Changing Cutting Tools Reduces Cycle Time by 7 Minutes in Hard-Turning Application

L.A.Y. Precision Machine’s cycle time to bore a hole in a bushing was more than eight minutes. Horn USA’s Supermini type-105 tool system with an HS36-grade boring bar insert reduced this cycle time. 


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Small changes can result in big improvements, as Kyle Hawley, owner of L.A.Y. Precision Machine, discovered when he was trying to reduce the cycle time required to hard-turn an aerospace part his shop produces. By switching to a new boring bar from Horn USA Inc. (Franklin, Tennessee), L.A.Y. reduced the cycle time on the part by more than seven minutes.

L.A.Y. Precision Machine was founded in 1946 in Novi, Michigan. Mr. Hawley joined the contract CNC shop as a machinist in 2007, when it moved to West Branch, Michigan, and 10 years later, he and his wife bought it from the family that founded it. The company specializes in precision Swiss turning and machining of aerospace, military, medical and electrical parts. Production volumes range from 100 to 10,000 parts per year.

One such part is a bushing for a hydraulic pump used in the aerospace industry. The shop produces 2,000 of these bushings every year. They are made from 1-inch-diameter 8620 alloy steel barstock that is fed by an automatic bar feeder into a Swiss-style turning machine, where the inner and outer diameters are blanked. The workpieces are sent out for case-hardening to 60 HRC and returned for hard-turning operations. A 1.5-inch-deep hole is then bored into each piece, holding a tolerance of ±0.0005 inch.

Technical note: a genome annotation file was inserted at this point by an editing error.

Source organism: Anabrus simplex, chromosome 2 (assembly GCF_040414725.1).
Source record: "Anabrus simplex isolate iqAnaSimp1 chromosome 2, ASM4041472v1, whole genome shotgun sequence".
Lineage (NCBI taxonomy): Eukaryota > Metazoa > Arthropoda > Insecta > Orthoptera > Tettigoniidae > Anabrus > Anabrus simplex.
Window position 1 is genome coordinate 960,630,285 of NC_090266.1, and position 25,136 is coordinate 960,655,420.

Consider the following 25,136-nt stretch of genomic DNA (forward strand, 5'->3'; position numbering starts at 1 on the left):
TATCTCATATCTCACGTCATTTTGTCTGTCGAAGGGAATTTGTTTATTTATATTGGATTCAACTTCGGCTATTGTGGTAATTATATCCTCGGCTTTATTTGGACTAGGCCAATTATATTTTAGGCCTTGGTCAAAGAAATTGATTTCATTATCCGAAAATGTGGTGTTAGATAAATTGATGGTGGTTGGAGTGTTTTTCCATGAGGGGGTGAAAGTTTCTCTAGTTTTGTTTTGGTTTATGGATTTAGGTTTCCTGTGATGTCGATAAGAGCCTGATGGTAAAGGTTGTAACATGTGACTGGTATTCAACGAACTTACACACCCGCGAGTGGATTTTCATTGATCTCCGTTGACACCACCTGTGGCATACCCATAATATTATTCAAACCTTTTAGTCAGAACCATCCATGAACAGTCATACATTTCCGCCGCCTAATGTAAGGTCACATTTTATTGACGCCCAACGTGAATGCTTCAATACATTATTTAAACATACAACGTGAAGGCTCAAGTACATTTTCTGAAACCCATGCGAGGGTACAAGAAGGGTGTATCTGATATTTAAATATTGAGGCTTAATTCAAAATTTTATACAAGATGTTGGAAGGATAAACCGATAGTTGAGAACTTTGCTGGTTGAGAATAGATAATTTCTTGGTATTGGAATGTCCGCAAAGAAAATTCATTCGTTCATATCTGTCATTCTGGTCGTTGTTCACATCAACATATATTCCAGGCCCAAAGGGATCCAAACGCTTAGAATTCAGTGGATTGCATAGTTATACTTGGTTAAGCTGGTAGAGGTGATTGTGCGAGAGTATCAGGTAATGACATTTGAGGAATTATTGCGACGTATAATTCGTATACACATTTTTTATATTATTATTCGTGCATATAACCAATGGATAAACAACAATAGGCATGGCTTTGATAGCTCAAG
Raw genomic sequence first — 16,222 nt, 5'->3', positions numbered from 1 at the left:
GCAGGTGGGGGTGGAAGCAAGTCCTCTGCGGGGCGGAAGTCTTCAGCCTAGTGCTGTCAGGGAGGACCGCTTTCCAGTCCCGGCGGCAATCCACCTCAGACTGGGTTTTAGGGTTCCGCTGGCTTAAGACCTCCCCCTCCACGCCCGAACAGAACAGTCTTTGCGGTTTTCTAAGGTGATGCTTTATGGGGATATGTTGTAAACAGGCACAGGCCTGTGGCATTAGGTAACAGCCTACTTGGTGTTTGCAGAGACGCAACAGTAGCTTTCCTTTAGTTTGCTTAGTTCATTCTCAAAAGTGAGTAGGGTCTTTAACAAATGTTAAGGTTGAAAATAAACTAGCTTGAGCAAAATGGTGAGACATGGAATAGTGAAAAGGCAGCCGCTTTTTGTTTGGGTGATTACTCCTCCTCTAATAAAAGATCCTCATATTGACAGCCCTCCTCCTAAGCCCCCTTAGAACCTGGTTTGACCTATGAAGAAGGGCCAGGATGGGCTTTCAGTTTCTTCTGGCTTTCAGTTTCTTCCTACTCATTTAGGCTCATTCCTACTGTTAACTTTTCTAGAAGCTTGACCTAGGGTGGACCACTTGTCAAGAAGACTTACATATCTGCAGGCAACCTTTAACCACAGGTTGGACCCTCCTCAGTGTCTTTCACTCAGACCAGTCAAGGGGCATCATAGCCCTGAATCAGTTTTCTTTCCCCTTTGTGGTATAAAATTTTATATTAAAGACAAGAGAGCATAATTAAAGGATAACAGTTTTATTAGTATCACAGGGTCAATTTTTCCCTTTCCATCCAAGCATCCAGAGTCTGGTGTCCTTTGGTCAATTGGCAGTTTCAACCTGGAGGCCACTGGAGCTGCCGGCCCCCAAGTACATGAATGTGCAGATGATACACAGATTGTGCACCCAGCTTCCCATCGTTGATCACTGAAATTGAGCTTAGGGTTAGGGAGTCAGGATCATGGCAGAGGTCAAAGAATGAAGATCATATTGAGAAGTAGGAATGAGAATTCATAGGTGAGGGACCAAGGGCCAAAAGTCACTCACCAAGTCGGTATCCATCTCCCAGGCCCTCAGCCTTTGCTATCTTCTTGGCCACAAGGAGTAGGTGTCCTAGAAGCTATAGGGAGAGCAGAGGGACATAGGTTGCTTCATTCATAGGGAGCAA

Mr. Hawley recognized that the CCMT-type carbide cutting tool insert that the shop was using to bore the hole was causing three specific problems. He says that each corner only lasted for 10 or 15 parts, and the cycle time for each piece was more than eight minutes. He also was not satisfied with the 38-microinch-Ra surface finish that the cutting tool produced.

His cutting tool supplier put him in touch with an application and sales engineer at Horn, who recommended the Supermini 105 tool system with an HS36-grade boring bar insert. The inserts have a carbide substrate, a high-temperature-resistant coating and an adapted cutting-edge geometry specifically designed for hard turning materials ranging to 66 HRC, eliminating the need for cubic boron nitride.

According to Mr. Hawley, the results achieved with the new cutting tool exceeded his expectations. Cycle time was reduced from 8 minutes, 5 seconds to 1 minute, 23 seconds, and each boring bar now can be used for 75 parts. In addition, surface finish Ra improved to 20 microinches. Mr. Hawley says that the boring bar can be changed out quickly, which is an additional benefit. All of this adds up to a 78 percent reduction in manufacturing cost. “Considering we annually make 2,000 of these bushings, time and cost savings really add up,” Mr. Hawley says.

The shop has used the boring bar on other parts with similar effect, he says, including on an Inconel fuel nozzle. The previous cutting tool could machine 20 to 30 pieces, while the new boring bar yields more than 150 pieces.

Mr. Hawley plans to look for more simple improvements like this that his shop can make. “As we continue to upgrade equipment, we’ll be checking in with Horn to help us match the right cutting tools to the jobs. I like that I simply let them know the kind of material we’re working with, and they recommend cutting tool types, grades, and even speeds and feed rates,” he says.


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